EHR Sprint team: work hard, persevere, sometimes you get to build a dream team


Our outstanding EHR Sprint team recently got written up by our local news for the great work they do supporting UCHealth clinics using the EPIC EHR. The team is led by project manager Christine Gonzalez (sixth from left), and physician informaticists Katie Markley (third from right) and Amber Sieja (on right). Also pictured from left to right: Todd Andrews – lead analyst, Diane Pruitt, RN – clinical informaticist, Megan Cortez – analyst, Barbara Noble – trainer,  Scott Carpenter – lead trainer, Christine Gonzalez – project manager, Dan Golightly – analyst, Dan Kroening – trainer, Rob Lewis – analyst, Katie Markley MD – Senior Medical Director Informatics, Steve Rotholz MD – physician informaticist, Amber Sieja MD – Senior Medical Director Informatics.

They spend two weeks immersed in a specialty clinic. They’re a team of 12, including analysts, trainers, and informaticists, addressing Physician Burnout and clinical inefficiencies by re-inventing teamwork, teaching efficiency through observation, re-training, fixing software and creating new tools.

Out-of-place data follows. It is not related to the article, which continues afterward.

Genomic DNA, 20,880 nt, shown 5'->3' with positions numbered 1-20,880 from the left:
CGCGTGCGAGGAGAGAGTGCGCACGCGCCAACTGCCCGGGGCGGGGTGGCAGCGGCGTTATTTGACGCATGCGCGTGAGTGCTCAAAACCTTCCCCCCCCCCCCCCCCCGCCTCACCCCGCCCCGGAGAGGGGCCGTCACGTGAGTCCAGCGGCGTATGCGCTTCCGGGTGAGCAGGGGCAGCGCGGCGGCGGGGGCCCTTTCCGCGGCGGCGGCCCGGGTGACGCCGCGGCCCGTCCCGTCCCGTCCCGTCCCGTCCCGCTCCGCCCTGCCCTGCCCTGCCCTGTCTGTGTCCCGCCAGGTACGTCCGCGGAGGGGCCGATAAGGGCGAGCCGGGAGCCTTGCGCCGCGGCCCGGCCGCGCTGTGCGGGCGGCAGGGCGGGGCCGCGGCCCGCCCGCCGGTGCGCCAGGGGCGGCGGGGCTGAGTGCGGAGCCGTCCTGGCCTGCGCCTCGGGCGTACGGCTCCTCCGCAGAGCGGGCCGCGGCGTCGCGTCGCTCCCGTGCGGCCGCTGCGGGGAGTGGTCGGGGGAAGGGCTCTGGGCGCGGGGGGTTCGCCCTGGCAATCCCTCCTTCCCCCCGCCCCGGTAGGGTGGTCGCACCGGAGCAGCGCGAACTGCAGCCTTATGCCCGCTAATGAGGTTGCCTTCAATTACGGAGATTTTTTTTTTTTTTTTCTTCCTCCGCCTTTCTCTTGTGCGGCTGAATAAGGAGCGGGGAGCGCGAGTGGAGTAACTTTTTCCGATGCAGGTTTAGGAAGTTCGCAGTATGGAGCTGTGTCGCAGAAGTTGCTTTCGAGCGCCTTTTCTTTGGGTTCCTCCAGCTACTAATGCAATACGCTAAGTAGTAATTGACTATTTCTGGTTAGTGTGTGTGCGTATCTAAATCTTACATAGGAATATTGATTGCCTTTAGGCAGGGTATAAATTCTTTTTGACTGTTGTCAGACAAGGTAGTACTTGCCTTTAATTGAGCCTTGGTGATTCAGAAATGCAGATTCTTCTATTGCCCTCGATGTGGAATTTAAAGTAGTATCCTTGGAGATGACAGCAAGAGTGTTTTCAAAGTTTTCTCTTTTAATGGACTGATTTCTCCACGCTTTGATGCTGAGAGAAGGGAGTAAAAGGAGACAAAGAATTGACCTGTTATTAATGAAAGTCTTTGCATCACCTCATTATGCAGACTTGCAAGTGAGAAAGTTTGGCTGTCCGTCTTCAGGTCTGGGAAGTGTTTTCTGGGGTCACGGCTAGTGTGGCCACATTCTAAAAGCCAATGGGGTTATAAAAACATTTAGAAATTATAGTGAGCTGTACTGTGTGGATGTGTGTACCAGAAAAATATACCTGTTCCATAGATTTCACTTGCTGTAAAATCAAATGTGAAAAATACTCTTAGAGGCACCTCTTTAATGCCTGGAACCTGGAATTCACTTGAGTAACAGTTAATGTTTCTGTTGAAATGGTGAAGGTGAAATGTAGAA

It is heartwarming to see an idea come to fruition over months and years.

Our initial ideas on Sprint came out of the Apple Genius Bar years ago, and we had created a Touchworks Genius Bar, (see previous post) that ran for about a year, based on a similar concept, run by a team of 3-4 analysts and trainers. We’ve tried other solutions over the years, and after significant lobbying with physician leaders, health system leaders, budgetary impasses, and perhaps most importantly, increasing signs of physician burnout, got the green light to build the team and proceed. I will write more about this in upcoming posts.

Sometimes you get the quick, easy win in technology, that affects a few users, and the benefit of which is self-evident: “Here’s a wide screen monitor for everyone in this one clinic, now you can use the three-pane view to see more relevant information” or “Let me get you a mobile smartphone app to serve as the microphone for your speech recognition software.” Such wins are quick, don’t take much time or effort or training, and the benefit is immediate, for some (small) group of physicians and clinic staff.

On the other hand, we Informaticists (Informaticians? Informagicians?) more often work on harder initiatives that are intended shift the culture, to affect ALL physicians and providers throughout our organization, now grown to over 4000 physicians and associated clinic and hospital staff. We initiated APSO notes (inverting the traditional SOAP note: hmm, I think that may have to be the topic of a future blog post – remind me to tell you about the time I was called a radical extremist) and made them the standard for the health system, we adopted Open Notes (the school of hard knocks taught me some lessons on that journey), and now we are pushing forward with Epic EHR Sprints.